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Optimization and Control in Wireless and Computer Networks (Ph.D defense)‏ 26 th November, 2008 Dinesh Kumar.

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Presentation on theme: "Optimization and Control in Wireless and Computer Networks (Ph.D defense)‏ 26 th November, 2008 Dinesh Kumar."— Presentation transcript:

1 Optimization and Control in Wireless and Computer Networks (Ph.D defense)‏ 26 th November, 2008 Dinesh Kumar

2 Outline Wireless Access Networks – WLAN & 3G UMTS Hybrid Cell: User-Network Association –Non-cooperative control in MAC –Fountain Codes based Transport in WLAN –Channel Switching Policy in 3G UMTS Wireless Ad Hoc Networks –MANET: Capacity Optimizing Hop Distance –VANET on highway: Route Lifetime based Optimal Hop Selection Real Time Performance Modeling

3 UMTS NodeB WLAN AP User-Network Association

4 Global Optimality Decision aims on maximizing global network utility for the network operator Utility can be composed of a financial revenue component and global network throughput component Network Operator dictates decision of nodes choosing a network

5 Model Characteristics WLAN AP UMTS NodeB Packet throughput of each user (Fluid Model)‏ Session throughput of all users (Discrete Model)‏

6 Model Characteristics WLAN AP UMTS NodeB financial revenue earned by network operator

7 Semi-MDP Control formulation Using Uniformization technique and introducing virtual departures, the recursive Dynamic Programming (DP) equations are:

8 WLAN AP Downlink Throughput WLAN AP

9 UMTS NodeB Downlink Throughput UMTS NodeB

10 Numerical Example AP-AP setup WLAN AP WLAN AP-2

11 Optimal policy in AP-AP setup AP - 2 AP - 1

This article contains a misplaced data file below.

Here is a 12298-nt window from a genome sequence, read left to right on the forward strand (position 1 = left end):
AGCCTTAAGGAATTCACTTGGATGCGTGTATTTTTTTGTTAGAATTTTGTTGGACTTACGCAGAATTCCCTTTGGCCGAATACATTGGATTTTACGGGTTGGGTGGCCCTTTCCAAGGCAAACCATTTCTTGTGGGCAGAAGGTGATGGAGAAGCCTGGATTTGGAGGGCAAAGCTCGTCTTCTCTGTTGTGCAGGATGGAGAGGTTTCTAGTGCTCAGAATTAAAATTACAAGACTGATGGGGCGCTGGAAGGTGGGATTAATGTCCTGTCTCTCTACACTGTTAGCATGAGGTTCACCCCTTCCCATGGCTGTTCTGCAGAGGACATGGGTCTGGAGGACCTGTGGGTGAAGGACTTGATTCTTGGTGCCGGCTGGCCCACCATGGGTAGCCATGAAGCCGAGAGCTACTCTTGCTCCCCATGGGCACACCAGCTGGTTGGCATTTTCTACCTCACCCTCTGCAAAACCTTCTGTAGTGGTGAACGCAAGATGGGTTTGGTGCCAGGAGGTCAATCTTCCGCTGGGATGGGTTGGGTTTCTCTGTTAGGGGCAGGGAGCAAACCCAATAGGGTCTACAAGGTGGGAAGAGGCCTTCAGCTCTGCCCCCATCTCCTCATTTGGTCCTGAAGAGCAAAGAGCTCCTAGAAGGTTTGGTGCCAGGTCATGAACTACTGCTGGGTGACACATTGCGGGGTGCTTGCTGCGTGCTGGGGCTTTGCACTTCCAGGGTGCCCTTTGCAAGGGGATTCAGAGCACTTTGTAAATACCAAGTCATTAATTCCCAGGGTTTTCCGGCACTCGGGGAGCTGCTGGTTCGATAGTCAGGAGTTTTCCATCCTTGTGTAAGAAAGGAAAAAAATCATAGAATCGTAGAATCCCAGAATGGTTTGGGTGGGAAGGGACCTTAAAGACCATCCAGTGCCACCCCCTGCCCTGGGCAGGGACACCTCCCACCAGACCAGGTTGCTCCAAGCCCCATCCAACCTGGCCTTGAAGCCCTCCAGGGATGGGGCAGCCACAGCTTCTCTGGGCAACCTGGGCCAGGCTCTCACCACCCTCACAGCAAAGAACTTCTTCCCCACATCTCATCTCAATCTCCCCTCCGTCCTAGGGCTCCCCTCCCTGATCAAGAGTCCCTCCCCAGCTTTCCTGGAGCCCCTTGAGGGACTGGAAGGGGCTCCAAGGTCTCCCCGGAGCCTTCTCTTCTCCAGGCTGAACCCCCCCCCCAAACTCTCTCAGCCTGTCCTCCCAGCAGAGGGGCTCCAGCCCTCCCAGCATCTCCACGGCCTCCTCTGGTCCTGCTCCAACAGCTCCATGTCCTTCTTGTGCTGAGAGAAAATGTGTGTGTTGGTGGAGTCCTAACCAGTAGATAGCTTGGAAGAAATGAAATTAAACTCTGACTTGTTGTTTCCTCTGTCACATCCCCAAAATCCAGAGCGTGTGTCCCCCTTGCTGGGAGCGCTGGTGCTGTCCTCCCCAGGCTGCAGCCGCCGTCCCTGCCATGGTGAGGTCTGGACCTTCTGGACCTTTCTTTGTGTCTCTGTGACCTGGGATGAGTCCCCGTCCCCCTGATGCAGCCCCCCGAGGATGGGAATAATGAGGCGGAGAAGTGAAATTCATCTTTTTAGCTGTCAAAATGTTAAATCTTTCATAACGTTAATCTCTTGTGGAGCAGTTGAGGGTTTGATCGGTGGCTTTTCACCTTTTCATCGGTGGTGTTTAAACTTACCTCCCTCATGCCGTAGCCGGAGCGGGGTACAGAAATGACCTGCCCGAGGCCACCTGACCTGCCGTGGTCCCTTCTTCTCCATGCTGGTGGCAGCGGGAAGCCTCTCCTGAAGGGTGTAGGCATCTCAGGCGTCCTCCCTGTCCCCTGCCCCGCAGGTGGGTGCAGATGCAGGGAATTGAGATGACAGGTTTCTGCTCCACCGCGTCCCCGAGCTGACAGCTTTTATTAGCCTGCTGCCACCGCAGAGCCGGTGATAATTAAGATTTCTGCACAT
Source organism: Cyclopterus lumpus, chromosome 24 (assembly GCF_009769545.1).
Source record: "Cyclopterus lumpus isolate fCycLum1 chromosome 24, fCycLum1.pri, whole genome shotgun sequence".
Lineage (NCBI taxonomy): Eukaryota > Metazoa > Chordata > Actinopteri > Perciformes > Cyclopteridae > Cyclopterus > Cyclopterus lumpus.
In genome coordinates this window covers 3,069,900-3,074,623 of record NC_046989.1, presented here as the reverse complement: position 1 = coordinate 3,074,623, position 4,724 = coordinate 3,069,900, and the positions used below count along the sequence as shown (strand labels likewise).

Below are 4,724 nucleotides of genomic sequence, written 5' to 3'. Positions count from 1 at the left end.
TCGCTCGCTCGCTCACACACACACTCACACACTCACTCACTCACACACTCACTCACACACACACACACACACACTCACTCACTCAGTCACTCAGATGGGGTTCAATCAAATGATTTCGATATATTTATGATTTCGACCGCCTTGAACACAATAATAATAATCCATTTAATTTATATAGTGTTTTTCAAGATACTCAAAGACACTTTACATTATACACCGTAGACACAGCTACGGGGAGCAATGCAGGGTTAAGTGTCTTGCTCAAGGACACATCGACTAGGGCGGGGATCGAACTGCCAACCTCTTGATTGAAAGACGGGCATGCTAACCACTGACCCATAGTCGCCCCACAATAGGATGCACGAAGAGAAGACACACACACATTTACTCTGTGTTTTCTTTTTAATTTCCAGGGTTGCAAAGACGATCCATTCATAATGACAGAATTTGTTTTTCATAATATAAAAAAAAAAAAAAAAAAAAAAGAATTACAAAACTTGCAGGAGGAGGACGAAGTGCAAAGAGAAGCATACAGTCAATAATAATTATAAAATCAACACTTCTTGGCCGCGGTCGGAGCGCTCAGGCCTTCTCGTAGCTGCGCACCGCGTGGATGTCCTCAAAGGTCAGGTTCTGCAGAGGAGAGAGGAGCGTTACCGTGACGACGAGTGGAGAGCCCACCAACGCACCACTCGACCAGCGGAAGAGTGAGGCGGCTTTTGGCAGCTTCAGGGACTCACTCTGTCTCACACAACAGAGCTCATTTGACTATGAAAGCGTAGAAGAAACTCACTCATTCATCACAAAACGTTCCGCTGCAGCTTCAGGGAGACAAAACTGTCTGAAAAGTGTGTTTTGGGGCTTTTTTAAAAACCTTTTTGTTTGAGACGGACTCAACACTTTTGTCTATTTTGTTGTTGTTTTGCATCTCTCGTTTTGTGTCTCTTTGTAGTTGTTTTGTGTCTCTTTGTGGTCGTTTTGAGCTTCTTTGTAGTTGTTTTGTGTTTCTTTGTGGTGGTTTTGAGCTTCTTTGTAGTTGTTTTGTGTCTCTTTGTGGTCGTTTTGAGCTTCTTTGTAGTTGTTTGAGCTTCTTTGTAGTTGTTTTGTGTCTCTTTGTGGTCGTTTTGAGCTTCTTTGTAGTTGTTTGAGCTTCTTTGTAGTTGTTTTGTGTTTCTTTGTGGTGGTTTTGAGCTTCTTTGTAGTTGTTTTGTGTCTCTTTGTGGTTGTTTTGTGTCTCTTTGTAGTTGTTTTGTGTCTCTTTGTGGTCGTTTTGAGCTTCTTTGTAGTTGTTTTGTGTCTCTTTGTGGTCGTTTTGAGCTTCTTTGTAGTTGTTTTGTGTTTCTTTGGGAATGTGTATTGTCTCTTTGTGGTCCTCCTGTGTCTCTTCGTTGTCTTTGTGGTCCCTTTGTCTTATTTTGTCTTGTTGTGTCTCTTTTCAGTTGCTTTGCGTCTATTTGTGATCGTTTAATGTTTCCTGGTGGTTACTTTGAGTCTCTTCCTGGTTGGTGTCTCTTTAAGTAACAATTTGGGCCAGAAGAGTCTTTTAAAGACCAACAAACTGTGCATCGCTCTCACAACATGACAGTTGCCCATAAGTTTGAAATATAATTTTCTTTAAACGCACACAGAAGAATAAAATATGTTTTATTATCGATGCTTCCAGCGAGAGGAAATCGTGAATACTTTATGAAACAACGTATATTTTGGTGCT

12 NodeB-NodeB setup UMTS NodeB-2 UMTS NodeB-1

13 Optimal policy in NodeB-NodeB setup NodeB-2 NodeB-1 NodeB-2 NodeB-1

14 AP-NodeB setup WLAN AP UMTS NodeB

15 Optimal policy in AP-NodeB hybrid cell NodeB AP

16 Individual Optimality: Non-Cooperative Game Utility can be for eg., average response time Nodes can have QoS requirements Nodes choose a network if QoS is met or leave the system if not We study Individual Optimality in a framework that extends that of an Altman et al. paper User can join a shared server with PS (WLAN) or any one of several dedicated servers (dedicated DCH channels in UMTS)‏ Each node takes decision to maximize its own utility

17 Model WLAN AP UMTS NodeB

18 Formulation Define an (L,q)-threshold policy u as: It has been proved in Altman et al. paper that optimal best response policy against is given as: Let Then, if the best-response policy is otherwise its: where q* is the unique soltn. of :

19 Formulation (contd.)‏ For computing analytically, if then it is solution of following set of c i linear equations:

20 Formulation (contd.)‏

21 Numerical Results

22 Numerical Results (contd.)‏

23 Non-Cooperative PHY Rate Control in WLAN PHY rate selection in IEEE WLAN is user/vendor configurable Question: Which rate among 6,9,12,..., 54 Mbps to choose so as to optimize power and throughput performance ?